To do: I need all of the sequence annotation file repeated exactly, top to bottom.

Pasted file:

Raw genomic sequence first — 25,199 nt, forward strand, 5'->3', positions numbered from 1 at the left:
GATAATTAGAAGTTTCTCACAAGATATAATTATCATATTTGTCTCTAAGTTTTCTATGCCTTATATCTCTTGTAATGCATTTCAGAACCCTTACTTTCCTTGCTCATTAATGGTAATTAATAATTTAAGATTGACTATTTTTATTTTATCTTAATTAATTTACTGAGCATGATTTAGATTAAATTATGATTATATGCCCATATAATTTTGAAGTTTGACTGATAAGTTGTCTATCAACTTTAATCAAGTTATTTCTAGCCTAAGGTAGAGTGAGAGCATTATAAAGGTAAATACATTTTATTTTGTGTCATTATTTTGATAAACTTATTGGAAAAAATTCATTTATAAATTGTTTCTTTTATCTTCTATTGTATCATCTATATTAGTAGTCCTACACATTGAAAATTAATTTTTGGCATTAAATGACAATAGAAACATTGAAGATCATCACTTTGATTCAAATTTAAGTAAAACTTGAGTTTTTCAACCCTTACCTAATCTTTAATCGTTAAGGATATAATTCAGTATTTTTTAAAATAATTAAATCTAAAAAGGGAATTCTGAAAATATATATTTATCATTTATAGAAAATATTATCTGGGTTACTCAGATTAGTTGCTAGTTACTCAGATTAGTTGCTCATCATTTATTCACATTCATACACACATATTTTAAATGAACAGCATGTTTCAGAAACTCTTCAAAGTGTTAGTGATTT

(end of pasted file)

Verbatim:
Raw genomic sequence first — 25,199 nt, forward strand, 5'->3', positions numbered from 1 at the left:
GATAATTAGAAGTTTCTCACAAGATATAATTATCATATTTGTCTCTAAGTTTTCTATGCCTTATATCTCTTGTAATGCATTTCAGAACCCTTACTTTCCTTGCTCATTAATGGTAATTAATAATTTAAGATTGACTATTTTTATTTTATCTTAATTAATTTACTGAGCATGATTTAGATTAAATTATGATTATATGCCCATATAATTTTGAAGTTTGACTGATAAGTTGTCTATCAACTTTAATCAAGTTATTTCTAGCCTAAGGTAGAGTGAGAGCATTATAAAGGTAAATACATTTTATTTTGTGTCATTATTTTGATAAACTTATTGGAAAAAATTCATTTATAAATTGTTTCTTTTATCTTCTATTGTATCATCTATATTAGTAGTCCTACACATTGAAAATTAATTTTTGGCATTAAATGACAATAGAAACATTGAAGATCATCACTTTGATTCAAATTTAAGTAAAACTTGAGTTTTTCAACCCTTACCTAATCTTTAATCGTTAAGGATATAATTCAGTATTTTTTAAAATAATTAAATCTAAAAAGGGAATTCTGAAAATATATATTTATCATTTATAGAAAATATTATCTGGGTTACTCAGATTAGTTGCTAGTTACTCAGATTAGTTGCTCATCATTTATTCACATTCATACACACATATTTTAAATGAACAGCATGTTTCAGAAACTCTTCAAAGTGTTAGTGATTT